In my book Revolution and State in Modern Mexico there is a detailed focus on the structural context of the political economy of democratisation and the co-called ‘democratic transition’ in Mexico since the fall of the PRI in 2000. What it reveals is precisely the limits of a class-based elitist focus on ‘democracy’ reduced to the role of the electoral system, which is separated from issues of social and economic justice. The result is a hollow form of democracy in which mass participation is consigned to the choice of elites from the political class that manage and control the election process. Summarising the ideological decay of a ruling power bloc with fragile cultural and political integration, Antonio Gramsci once stated that ‘between coercion and force stands corruption/fraud (which is characteristic of certain situations when it is hard to exercise the hegemonic function and when the use of force is too risky)’. Coercion, force, corruption, fraud all in the absence of conditions of hegemony – this is a perfect summary of the ‘democratic’ imposition of the PRI in Mexico.

In 2006, The Economist newspaper summarised a growing north-south divide in the country evidenced by the disparities in ‘Mexico’s mezzogiorno’, or the nine states of the south and south-east (Chiapas, Campeche, Yucatán, Quintana Roo, Tabasco, Oaxaca, Guerrero, Veracruz, Puebla), which account for almost a quarter of Mexico’s total area and population and are still more rural, indigenous, and poorer than the rest of the country. According to this view, almost 45 percent of the population in these southern states live in settlements of less than 2,500 people, compared with 20 percent elsewhere across the country, twice as many people lack electricity, and half as many can read and write. These circumstances of uneven development are in stark contrast to the presence of urban growth in regional clusters in the northern border-states (Baja California Norte, Sonora, Chihuahua, Coahuila, Nuevo León, Tamaulipas). As Laura Carlsen reveals, one of the patterns of the 2012 election at the state level is a continued picture of, at least, “two Mexicos”, still divided politically and economically by conditions of uneven development. Following the election, the PRI are dominant in the states in the north and the PRD in the states of the south, with the exceptions of Chiapas, Campeche and Yucatán that were taken by Peña Nieto’s party.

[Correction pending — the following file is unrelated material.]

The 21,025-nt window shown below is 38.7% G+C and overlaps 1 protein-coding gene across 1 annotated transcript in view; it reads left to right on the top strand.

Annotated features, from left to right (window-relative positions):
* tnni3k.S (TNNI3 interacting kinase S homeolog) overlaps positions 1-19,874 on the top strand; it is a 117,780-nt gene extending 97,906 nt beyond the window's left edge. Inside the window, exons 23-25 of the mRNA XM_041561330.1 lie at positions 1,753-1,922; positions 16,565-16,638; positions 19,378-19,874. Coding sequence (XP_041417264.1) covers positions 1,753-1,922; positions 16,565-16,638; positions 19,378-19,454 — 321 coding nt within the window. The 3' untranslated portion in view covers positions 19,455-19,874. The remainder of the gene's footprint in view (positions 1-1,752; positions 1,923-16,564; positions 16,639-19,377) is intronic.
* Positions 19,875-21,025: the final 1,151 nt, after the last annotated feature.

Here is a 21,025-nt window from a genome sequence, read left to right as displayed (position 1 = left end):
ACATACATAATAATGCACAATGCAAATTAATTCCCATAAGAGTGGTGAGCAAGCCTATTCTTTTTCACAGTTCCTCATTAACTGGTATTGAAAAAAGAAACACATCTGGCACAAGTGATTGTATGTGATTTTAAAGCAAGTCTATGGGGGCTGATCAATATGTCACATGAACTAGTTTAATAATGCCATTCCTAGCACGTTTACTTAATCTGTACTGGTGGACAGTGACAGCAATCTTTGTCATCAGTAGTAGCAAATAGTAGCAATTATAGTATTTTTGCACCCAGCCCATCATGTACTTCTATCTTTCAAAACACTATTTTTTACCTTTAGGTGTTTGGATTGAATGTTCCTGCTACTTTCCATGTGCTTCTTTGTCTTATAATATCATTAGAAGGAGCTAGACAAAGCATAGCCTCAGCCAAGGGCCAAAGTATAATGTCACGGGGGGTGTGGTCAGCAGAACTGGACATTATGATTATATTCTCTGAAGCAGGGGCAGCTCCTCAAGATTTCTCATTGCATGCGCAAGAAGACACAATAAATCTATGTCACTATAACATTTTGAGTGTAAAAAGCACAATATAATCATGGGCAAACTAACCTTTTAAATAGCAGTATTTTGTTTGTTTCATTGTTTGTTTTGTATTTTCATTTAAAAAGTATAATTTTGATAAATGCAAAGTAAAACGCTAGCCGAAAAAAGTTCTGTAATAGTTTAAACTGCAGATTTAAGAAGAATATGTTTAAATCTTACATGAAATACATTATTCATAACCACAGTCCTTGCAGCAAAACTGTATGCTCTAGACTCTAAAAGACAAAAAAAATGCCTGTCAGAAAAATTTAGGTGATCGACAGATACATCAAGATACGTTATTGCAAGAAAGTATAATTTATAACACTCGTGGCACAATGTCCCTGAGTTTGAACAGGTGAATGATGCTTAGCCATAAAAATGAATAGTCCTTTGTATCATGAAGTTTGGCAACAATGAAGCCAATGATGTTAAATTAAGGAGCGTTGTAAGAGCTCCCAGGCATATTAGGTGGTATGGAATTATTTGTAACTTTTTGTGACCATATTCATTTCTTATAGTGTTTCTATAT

What will be the PRI’s response to these contradictions of uneven development? How will it deal with the growing unrest of the recent student protests? Will there be a policy shift on the “war on drugs”? And what new rounds of urban and rural resistance contesting state power and the conditions of uneven development in Mexico will now emerge?